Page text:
opening this week
DUE DATE For this 2010 update of the Planes, Trains, and Automobiles formula, two of the hottest names in Hollywood — Robert Downey Jr. and Zach Galifianakis — play two unlikely travel companions who attempt to get to a certain place by a certain time (the birth of a child). Perhaps you can guess who is the uptight protagonist and who is his comic foil. Directed by Todd Phillips ( The Hangover). Rated R. 100 minutes. Regal Stadium 14, Santa Fe; DreamCatcher, Española; Reel Deal, Los Alamos; Storyteller, Taos. (Not reviewed) FAIR GAME Director Doug Liman’s feature about the lives of Joe Wilson and Valerie Plame Wilson (portrayed by Sean Penn and Naomi Watts) gets an advance screening in Santa Fe, with the Wilsons in attendance for a post-screening Q&A session. 7 p.m. Friday, Nov. 5, only. Rated PG-13. 108 minutes. Lensic Performing Arts Center, Santa Fe. (Not reviewed)
See story, Page 44. FOR COLORED GIRLS Based on the 1975 Obie Award-winning play by Ntozake Shange, Tyler Perry’s film has an ensemble cast that includes Janet Jackson, Thandie Newton, Kerry Washington, Phylicia Rashad, and Whoopi Goldberg). From the trailer, it looks more artful than the director’s usual offerings. Rated R. 120 minutes. Regal Stadium 14, Santa Fe;
DreamCatcher, Española. (Not reviewed)
HENRI-GEORGES CLOUzOT’S INFERNO
In 1964, famed French film director Henri-Georges Clouzot assembled an excellent cast and crew to make a film about how jealousy could “deform the universe.” But the project, Inferno, burned out Clouzot and most participants in months. The movie was never completed. The 13 hours of surviving footage is the main focus of this documentary by film historians Serge Bromberg and Ruxandra Medrea. The original uncompleted film is still fascinating and experimental and filled with scenes of seduction — hot stuff, as any inferno should be. 95 minutes. Not rated.
CCA Cinematheque, Santa Fe. (Robert Nott)
See review, Page 54.
LAST TRAIN HOME
This documentary follows parents Zhang Changhua and Chen Suqin as they join 130 million other Chinese migrant factory workers in a mass holiday exodus to see their families. The director, Chineseborn Canadian citizen Lixin Fan, followed Zhang and Chen for three years as they struggled to hold together their family while working 14-hour shifts in a factory a thousand miles away from their family. As the movie reveals, the new industrial China promises families the opportunity for advancement while depriving children of the only thing that actually holds the family together — their parents. Not rated. 87 minutes. In Mandarin and Sichuan dialect with subtitles. The Screen, Santa Fe. (Casey Sanchez) See review, Page 54.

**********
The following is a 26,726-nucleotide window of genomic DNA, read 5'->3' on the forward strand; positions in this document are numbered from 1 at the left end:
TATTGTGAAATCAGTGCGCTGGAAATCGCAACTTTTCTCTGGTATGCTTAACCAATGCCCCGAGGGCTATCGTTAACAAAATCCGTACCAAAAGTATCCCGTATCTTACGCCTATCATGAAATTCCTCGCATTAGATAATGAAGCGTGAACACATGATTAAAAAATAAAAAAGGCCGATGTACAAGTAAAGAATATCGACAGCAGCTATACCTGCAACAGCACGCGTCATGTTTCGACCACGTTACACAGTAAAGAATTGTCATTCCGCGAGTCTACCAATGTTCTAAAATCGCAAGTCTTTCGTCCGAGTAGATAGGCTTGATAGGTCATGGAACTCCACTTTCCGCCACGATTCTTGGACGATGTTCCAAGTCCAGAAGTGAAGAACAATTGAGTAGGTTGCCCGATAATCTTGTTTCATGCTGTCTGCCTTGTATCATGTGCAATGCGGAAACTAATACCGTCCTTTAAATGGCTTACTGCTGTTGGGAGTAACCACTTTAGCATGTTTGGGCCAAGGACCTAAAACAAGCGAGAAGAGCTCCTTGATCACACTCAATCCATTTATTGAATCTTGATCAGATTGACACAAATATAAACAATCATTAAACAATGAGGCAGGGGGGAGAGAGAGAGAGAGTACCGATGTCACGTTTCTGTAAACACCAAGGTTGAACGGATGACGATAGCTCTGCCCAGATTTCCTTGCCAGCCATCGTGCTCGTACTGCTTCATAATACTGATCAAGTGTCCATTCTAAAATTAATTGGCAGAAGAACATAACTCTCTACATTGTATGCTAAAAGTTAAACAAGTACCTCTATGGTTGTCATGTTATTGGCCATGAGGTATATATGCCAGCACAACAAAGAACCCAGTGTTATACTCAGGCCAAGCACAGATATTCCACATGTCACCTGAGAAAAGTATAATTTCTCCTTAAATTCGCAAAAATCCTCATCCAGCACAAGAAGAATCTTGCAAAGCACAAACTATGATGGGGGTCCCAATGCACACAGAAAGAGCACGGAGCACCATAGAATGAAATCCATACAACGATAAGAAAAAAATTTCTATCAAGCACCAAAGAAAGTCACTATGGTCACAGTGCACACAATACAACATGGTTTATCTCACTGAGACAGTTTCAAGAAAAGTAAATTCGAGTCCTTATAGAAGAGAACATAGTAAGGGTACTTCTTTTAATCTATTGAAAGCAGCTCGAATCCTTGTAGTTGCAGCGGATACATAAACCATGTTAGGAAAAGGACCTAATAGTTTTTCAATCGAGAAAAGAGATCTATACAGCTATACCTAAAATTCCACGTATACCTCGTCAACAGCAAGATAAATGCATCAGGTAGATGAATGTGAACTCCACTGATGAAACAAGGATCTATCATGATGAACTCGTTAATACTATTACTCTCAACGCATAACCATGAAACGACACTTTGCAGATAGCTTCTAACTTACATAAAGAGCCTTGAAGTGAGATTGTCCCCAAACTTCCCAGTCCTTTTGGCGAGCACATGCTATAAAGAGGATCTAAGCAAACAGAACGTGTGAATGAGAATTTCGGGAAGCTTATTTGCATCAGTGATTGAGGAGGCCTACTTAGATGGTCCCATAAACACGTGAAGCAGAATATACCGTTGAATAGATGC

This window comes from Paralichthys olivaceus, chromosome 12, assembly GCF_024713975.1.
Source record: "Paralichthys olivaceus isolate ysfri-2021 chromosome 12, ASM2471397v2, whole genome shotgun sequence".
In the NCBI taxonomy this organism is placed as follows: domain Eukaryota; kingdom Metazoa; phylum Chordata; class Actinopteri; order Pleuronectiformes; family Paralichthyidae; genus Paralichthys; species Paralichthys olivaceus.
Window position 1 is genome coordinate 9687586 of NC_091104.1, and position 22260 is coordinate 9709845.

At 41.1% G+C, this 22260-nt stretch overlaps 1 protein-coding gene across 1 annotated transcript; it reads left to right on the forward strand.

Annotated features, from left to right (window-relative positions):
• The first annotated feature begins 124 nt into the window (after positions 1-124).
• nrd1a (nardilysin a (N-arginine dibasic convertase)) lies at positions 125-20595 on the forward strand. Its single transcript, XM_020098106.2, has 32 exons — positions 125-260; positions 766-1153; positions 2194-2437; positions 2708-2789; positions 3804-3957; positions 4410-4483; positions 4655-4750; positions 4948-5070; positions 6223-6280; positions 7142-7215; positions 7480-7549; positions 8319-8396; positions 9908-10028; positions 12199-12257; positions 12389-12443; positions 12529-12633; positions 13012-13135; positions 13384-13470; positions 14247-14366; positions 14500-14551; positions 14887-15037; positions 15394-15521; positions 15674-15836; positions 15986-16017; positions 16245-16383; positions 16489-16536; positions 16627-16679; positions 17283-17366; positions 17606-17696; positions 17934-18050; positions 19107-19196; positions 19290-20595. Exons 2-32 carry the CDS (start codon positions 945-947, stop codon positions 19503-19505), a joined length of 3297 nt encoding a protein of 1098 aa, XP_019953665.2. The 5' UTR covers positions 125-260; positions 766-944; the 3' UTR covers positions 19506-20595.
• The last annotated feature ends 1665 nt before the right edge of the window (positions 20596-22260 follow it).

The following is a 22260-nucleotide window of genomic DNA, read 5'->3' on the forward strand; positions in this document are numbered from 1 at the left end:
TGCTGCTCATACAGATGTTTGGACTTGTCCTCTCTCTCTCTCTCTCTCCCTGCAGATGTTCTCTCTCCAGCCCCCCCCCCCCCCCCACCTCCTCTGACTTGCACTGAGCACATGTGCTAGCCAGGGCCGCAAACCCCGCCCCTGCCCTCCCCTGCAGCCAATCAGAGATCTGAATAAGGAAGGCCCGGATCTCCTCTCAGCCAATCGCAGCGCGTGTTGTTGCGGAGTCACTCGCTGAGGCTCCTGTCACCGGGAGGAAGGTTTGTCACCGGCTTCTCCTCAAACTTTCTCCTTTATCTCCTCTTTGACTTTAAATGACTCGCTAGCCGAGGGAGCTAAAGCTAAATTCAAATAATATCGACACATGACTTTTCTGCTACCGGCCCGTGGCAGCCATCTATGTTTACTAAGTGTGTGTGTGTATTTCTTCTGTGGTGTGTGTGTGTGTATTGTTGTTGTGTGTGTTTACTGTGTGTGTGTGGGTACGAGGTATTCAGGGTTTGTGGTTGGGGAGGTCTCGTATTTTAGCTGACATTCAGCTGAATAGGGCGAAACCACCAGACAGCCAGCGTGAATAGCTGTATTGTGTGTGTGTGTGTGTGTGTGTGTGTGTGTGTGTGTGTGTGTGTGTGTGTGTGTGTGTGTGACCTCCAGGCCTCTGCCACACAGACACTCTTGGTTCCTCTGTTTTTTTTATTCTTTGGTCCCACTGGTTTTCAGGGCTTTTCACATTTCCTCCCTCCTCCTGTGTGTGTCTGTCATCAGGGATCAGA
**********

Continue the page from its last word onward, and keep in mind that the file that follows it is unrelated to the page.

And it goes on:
Not six months after Despicable Me, here comes another animated action/comedy about an evil genius who is forced to try his hand at becoming a hero and saving the day. But Megamind is totally different — Will Ferrell supplies the voice of the lead character, not Steve Carell, and it’s about superheroes, not spies. Rated PG. 96 minutes. Screens in 3-D and 2-D at Regal Stadium 14, Santa Fe; DreamCatcher, Española; Storyteller, Taos. Screens in 3-D only at Reel Deal, Los Alamos. (Not reviewed)
In a workplace comedy written by The Devil Wears Prada scribe Aline Brosh McKenna, Rachel McAdams plays an upstart producer who brings in a grizzled veteran anchorman (Harrison Ford) to help save her morning show. Diane Keaton and Jeff Goldbum co-star, which can only mean good things. Opens Wednesday, Nov. 10. Rated PG-13. 95 minutes. Regal Stadium 14, Santa Fe;
DreamCatcher, Española. (Not reviewed)
Timed to coincide with the 30th anniversary of John Lennon’s death, Nowhere Boy, a biopic directed by Sam Taylor-Wood and starring actor Aaron Johnson, paints a portrait of the artist as a troubled young man in Liverpool, portraying him as a self-knowing genius from an early age. The trailer makes the film seem as if it’s canonizing its subject while preaching to the converted. Then again, when it comes to Lennon, who isn’t among the converted? Rated R. 98 minutes. Regal DeVargas, Santa Fe;
Storyteller, Taos. (Not reviewed)
STRAIGHT TO HELL RETURNS
Alex Cox’s 1987 homage to spaghetti Westerns was roasted by contemporary critics, but time has treated it well. Four bank robbers on the lam try to hide out in an isolated desert town that is overrun by bandits, politicos, gunmen, goons, and other weirdos. Its once-in-a-lifetime cast includes Elvis Costello, Joe Strummer, Dick Rude (who co-wrote the script), Dennis Hopper, Courtney Love, Jim Jarmusch, and Grace Jones. 7:30 p.m. Thursday, Nov. 11, only. Cox introduces the film, which contains footage cut from the original theatrical release. Rated R. 90 minutes. CCA Cinematheque, Santa Fe. (Robert Nott) See story, page 42.